London - Players or officials found guilty of racist offences in European club matches or internationals will face a minimum ban of 10 matches under tougher disciplinary regulations approved by UEFA's executive committee on Thursday.
The executive will also propose to their annual Congress in London on Friday that all their 53 national associations adopt the same sanction, although the English FA announced last week it would be imposing a minimum five-match ban for racist offences.
UEFA general secretary Gianni Infantino told a news conference following the executive meeting in central London that clubs would also face partial closure of stadiums for a first incident of racist abuse by fans and a full closure for a second offence plus a €50 000 fine.
There will also be an increased ban for players or officials insulting or assaulting match officials.
In the past, a two-match ban could be imposed for insulting the referee or officials but that has been increased to three matches, while the penalty for assault has been increased from 10 to 15 matches.
"We are sending a very strong message that this kind of behaviour will no longer be tolerated in any form," Infantino said.
The new sanctions, adopted by the executive committee, will initially apply to all matches in European competition, with UEFA hoping its members adopt the same punishments for their domestic matches.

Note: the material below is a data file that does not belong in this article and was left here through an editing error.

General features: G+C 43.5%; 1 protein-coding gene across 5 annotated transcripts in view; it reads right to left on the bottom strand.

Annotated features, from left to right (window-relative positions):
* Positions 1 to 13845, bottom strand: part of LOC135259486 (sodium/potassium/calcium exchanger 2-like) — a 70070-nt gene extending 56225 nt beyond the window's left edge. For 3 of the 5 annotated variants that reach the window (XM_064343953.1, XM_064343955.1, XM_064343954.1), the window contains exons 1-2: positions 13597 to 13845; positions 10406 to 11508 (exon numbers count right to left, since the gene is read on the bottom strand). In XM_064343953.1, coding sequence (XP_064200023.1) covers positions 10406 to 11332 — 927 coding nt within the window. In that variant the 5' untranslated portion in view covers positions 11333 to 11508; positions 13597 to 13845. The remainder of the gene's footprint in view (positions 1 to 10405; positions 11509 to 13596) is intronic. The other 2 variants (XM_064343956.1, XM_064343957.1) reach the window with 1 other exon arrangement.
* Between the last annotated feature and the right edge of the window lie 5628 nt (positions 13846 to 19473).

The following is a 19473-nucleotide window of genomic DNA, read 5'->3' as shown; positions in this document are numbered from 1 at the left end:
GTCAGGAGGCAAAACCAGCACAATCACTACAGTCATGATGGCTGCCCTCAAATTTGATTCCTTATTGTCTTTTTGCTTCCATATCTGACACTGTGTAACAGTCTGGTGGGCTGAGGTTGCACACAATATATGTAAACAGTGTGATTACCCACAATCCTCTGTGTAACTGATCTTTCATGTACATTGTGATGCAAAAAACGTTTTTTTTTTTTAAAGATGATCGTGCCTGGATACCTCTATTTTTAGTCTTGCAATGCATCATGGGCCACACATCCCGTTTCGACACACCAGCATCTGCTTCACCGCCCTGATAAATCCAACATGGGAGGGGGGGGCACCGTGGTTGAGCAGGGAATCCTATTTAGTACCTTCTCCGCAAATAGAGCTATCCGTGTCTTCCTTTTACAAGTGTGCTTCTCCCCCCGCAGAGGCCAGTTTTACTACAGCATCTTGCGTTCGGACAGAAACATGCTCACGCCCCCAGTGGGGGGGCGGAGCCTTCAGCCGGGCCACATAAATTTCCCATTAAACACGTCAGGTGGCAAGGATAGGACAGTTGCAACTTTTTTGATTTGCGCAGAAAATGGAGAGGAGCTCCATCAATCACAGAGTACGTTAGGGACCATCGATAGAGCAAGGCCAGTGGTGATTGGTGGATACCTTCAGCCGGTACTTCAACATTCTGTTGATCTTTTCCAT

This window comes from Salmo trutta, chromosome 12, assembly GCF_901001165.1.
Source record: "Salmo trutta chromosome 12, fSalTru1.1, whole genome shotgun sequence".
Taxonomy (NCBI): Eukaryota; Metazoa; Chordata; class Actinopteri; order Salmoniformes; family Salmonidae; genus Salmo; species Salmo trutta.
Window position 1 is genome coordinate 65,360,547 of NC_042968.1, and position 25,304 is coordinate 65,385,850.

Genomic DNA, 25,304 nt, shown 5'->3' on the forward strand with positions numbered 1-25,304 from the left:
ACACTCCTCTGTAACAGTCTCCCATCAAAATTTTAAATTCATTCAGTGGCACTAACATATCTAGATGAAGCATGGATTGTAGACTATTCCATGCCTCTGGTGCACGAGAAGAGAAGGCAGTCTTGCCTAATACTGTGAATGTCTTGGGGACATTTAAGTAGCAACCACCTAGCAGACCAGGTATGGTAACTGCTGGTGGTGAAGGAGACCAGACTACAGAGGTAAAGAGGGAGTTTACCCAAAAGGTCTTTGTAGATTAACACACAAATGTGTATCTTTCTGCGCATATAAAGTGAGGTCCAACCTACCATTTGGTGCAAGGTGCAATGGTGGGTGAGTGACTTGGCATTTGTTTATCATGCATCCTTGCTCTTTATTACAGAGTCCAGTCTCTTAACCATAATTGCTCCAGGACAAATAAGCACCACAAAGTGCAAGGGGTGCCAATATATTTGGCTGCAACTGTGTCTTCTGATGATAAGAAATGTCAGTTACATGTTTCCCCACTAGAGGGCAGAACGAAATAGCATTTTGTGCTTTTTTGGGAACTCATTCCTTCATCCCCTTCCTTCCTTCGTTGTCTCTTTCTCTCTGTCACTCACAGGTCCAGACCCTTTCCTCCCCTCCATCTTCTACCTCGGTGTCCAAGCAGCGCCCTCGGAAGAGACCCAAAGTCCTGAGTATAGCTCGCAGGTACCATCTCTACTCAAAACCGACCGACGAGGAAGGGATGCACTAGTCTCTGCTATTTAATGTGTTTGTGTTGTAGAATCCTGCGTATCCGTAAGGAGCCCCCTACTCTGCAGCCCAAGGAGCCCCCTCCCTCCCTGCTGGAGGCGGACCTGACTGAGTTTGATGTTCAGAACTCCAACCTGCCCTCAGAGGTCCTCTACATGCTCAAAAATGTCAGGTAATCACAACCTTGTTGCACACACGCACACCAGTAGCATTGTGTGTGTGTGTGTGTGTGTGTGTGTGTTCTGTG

That will be discussed at the Congress on Friday.
Infantino also announced new anti-doping initiatives including the launch of a research study retrospectively measuring the steroid profiles of nearly 900 players who have participated in UEFA competitions since 2008.
"UEFA wants to identify the potential relevance of steroid use across Europe by using data from previous doping controls. The study will be anonymous and there will be no penalties for any player incurring an anti-doping rule violation," he said
UEFA is also empowering itself to take action should one of its member nations fail to punish "or punish in an appropriate manner offences harming the essence of football - notably offences of match-fixing, corruption and doping", he added.
UEFA is also removing any period of limitation for offences of bribery and corruption.
"So, even if we find that a match was fixed 15 years ago, we will take action," Infantino said.
The new rules are planned to come into effect on June 1.
Racism has increasingly blighted the game in recent years, especially in eastern Europe. Last month FIFA president Sepp Blatter announced the world governing body was also setting up a new Task Force.